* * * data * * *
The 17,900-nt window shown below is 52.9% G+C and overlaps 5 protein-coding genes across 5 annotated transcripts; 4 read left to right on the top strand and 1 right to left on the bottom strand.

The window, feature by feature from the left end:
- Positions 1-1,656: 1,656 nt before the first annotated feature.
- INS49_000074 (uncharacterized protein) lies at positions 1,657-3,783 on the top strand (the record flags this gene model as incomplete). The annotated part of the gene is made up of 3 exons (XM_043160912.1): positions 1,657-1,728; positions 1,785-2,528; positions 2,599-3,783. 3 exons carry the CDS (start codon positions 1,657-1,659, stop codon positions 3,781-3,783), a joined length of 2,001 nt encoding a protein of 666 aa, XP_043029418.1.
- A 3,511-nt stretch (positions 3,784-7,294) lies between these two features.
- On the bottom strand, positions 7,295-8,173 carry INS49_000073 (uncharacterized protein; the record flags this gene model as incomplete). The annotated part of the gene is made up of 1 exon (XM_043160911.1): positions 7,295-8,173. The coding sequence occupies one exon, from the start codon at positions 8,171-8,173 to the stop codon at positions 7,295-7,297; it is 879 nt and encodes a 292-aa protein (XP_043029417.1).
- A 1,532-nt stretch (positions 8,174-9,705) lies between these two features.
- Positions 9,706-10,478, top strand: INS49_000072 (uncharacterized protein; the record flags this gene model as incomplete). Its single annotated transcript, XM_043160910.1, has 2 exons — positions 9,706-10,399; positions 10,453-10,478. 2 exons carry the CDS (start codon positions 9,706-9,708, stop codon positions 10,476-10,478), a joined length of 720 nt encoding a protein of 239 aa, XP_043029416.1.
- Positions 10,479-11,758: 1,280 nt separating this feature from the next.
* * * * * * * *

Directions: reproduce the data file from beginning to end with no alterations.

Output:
The 17,900-nt window shown below is 52.9% G+C and overlaps 5 protein-coding genes across 5 annotated transcripts; 4 read left to right on the top strand and 1 right to left on the bottom strand.

The window, feature by feature from the left end:
- Positions 1-1,656: 1,656 nt before the first annotated feature.
- INS49_000074 (uncharacterized protein) lies at positions 1,657-3,783 on the top strand (the record flags this gene model as incomplete). The annotated part of the gene is made up of 3 exons (XM_043160912.1): positions 1,657-1,728; positions 1,785-2,528; positions 2,599-3,783. 3 exons carry the CDS (start codon positions 1,657-1,659, stop codon positions 3,781-3,783), a joined length of 2,001 nt encoding a protein of 666 aa, XP_043029418.1.
- A 3,511-nt stretch (positions 3,784-7,294) lies between these two features.
- On the bottom strand, positions 7,295-8,173 carry INS49_000073 (uncharacterized protein; the record flags this gene model as incomplete). The annotated part of the gene is made up of 1 exon (XM_043160911.1): positions 7,295-8,173. The coding sequence occupies one exon, from the start codon at positions 8,171-8,173 to the stop codon at positions 7,295-7,297; it is 879 nt and encodes a 292-aa protein (XP_043029417.1).
- A 1,532-nt stretch (positions 8,174-9,705) lies between these two features.
- Positions 9,706-10,478, top strand: INS49_000072 (uncharacterized protein; the record flags this gene model as incomplete). Its single annotated transcript, XM_043160910.1, has 2 exons — positions 9,706-10,399; positions 10,453-10,478. 2 exons carry the CDS (start codon positions 9,706-9,708, stop codon positions 10,476-10,478), a joined length of 720 nt encoding a protein of 239 aa, XP_043029416.1.
- Positions 10,479-11,758: 1,280 nt separating this feature from the next.